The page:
Additionally, you could give the neighbours a knock and see if they've been disturbed by said pet.

Roberta Goodall

0:48 AM, 23rd March 2021
About 3 weeks ago

Reply to the comment left by Dylan Morris at 22/03/2021 - 14:11
But then what do you do when you've had a great tenant for 13 years with very few problems, always pays rent, loves the flat and then suddenly introduces a cat? You only find out about said cat because you go to measure up for a new carpet. It's been there a while, no damage visible. What do you do? I said what a lovely cat and left.

NEIL T

5:44 AM, 23rd March 2021
About 3 weeks ago

Reply to the comment left by Roberta Goodall at 23/03/2021 - 00:48
You did exactly the right thing, Roberta

Dylan Morris

9:36 AM, 23rd March 2021
About 3 weeks ago

Reply to the comment left by Roberta Goodall at 23/03/2021 - 00:48
I’d do the same.

PJB

9:57 AM, 23rd March 2021
About 3 weeks ago

Reply to the comment left by Roberta Goodall at 23/03/2021 - 00:48
What you describe is probably the best scenario. The situation could easily be much worse with the said cat fraying small corners of each carpet in the property or 'peeing' here and there so that at the end of the tenancy there is a large bill and not enough deposit to cover it.
I am suggesting to plan for this eventuality and offer an incentivising rebate for good pet conduct.
PJB

Jessie Jones

10:02 AM, 27th March 2021
About 2 weeks ago

My experience of tenants' pets is very negative.
One wanted to keep fish. In fairness to the fish, they were very well behaved ones. Couldn't wish for nicer fish. But the repeated floods from his water changes to the tanks upstairs caused the collapse of the ceilings below.
Another wanted to keep a rabbit. Lovely, cute, doey eyed thing. And she let it have the run of the lounge, where it peed in every corner, ruining the carpet and underlay.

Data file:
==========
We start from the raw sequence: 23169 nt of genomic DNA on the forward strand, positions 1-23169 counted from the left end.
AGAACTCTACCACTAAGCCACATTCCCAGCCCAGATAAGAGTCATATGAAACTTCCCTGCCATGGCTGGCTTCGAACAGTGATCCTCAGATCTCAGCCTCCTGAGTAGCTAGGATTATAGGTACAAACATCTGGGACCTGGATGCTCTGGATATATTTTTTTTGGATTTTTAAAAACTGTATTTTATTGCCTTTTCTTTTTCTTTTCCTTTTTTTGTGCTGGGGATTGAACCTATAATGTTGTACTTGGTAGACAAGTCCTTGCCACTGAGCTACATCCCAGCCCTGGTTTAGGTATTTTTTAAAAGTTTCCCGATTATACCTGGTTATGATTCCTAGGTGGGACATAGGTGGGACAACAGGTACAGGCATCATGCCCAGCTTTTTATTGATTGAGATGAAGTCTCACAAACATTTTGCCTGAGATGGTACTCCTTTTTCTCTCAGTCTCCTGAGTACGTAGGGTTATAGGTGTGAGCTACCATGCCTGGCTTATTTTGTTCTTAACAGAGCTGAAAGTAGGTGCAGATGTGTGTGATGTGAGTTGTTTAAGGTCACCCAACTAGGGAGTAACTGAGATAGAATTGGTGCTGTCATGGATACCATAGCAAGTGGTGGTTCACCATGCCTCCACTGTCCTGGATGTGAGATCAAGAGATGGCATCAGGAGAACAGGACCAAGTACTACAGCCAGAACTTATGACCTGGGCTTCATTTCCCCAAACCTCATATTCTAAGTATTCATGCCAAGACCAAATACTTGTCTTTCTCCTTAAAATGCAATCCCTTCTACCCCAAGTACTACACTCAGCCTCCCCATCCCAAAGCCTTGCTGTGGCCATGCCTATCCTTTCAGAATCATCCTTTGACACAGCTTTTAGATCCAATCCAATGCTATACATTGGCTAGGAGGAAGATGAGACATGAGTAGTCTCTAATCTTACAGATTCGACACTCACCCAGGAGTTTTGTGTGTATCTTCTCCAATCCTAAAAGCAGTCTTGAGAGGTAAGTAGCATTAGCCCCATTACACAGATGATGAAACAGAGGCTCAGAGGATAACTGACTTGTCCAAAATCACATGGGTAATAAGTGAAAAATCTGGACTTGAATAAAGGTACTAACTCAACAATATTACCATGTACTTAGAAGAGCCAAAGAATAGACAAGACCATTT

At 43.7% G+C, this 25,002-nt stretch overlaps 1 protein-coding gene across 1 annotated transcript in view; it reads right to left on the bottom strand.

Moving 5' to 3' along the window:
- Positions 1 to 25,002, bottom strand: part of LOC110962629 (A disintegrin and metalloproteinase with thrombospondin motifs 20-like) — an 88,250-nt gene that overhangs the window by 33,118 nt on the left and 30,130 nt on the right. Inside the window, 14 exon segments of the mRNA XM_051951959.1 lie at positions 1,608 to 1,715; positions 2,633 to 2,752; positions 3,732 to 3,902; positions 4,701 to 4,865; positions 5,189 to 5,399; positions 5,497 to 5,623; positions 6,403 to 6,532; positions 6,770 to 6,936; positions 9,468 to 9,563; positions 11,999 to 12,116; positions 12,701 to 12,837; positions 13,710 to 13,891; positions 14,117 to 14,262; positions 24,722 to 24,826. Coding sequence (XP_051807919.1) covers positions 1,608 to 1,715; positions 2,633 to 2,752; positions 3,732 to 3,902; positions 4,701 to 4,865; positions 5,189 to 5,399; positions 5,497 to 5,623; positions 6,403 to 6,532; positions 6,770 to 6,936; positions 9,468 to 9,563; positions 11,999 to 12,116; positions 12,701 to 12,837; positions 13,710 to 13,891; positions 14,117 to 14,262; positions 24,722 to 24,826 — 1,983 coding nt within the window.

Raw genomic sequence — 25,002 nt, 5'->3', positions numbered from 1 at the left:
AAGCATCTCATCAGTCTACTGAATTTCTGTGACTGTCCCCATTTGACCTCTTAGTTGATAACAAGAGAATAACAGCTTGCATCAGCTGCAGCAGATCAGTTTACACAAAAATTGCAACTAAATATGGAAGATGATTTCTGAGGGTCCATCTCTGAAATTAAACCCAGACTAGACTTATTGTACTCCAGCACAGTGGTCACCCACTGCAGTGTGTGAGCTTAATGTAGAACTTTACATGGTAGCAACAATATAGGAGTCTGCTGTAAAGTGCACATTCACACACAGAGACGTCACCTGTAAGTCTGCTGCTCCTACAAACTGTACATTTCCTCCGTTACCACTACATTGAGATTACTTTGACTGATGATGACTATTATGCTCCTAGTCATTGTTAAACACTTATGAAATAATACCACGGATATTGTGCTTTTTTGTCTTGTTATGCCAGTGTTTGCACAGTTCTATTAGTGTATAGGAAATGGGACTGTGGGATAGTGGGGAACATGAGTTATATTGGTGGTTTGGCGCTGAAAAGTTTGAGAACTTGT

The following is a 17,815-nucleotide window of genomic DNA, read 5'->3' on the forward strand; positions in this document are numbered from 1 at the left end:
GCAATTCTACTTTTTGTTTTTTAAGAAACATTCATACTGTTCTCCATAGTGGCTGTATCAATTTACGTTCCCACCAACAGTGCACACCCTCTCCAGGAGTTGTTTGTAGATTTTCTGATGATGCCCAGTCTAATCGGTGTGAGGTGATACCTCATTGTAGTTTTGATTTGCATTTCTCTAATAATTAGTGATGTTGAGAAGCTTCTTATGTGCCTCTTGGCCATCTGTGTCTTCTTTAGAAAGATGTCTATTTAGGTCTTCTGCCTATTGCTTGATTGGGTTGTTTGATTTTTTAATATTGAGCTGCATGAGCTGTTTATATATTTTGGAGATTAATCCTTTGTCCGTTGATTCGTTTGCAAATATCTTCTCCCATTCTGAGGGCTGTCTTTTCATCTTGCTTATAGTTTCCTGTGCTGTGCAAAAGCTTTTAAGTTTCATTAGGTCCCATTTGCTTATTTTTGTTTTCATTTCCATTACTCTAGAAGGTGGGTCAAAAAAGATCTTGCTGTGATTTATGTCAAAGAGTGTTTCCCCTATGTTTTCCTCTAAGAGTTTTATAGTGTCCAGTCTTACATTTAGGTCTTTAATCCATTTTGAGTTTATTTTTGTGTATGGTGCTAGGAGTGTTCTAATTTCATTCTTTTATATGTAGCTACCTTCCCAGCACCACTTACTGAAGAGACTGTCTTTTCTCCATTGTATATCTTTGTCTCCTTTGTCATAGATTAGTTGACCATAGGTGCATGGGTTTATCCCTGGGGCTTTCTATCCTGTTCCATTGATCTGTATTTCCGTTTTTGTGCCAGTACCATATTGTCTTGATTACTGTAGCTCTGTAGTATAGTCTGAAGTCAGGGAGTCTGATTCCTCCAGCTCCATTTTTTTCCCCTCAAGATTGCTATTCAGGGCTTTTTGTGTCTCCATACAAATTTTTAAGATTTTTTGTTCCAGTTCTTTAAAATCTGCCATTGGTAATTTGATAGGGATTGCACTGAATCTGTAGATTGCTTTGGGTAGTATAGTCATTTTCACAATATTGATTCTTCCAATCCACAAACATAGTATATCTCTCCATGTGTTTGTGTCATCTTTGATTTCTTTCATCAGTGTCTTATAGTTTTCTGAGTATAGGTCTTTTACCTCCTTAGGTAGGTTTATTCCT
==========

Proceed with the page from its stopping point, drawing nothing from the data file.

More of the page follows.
And there was the family who had a dog. A well behaved family pet. Mind you, when it became elderly and defecated and peed on the laminate it made the house smell so bad that my tenants had to leave. Well they couldn't be expected to put up with that smell could they. Not only was the laminate flooring ruined, but the floor joists underneath also had to be replaced.
Thankfully, the lady who decided to keep a cat, which soon escalated to 9 cats has managed to rehome 6 of them, so is now down to just 3.
And all of these pets were well behaved.

PJB

10:24 AM, 27th March 2021
About 2 weeks ago

Reply to the comment left by Jessie Jones at 27/03/2021 - 10:02
Your experiences highlight a very important flaw in governmental thinking. Not only are landlords not allowed take extra deposits for pets that don't behave in a 'pet (tenant) like manner' but there is no mechanism to reclaim costs should future disasters occur after permission has been reasonably given to the tenant to keep a pet reasonably assuming there will little chance of a disaster.
Currently, I think the only way to alleviate the burden is to purchase specialist pet damage insurance which will , of course, have to be paid for by the landlord!

Annette Smith Lettings

11:44 AM, 29th March 2021
About 2 weeks ago

Is there an insurance company that will protect landlords against damage that pets may cause ?
I have experienced pets chewing kitchen cupboards and internal doors, also digging holes in gardens etc. The damage can be very costly and unfortunately the deposit does not cover these costs. Whilst rents can be increased to keep pets is this the only way that landlords can protect their properties ?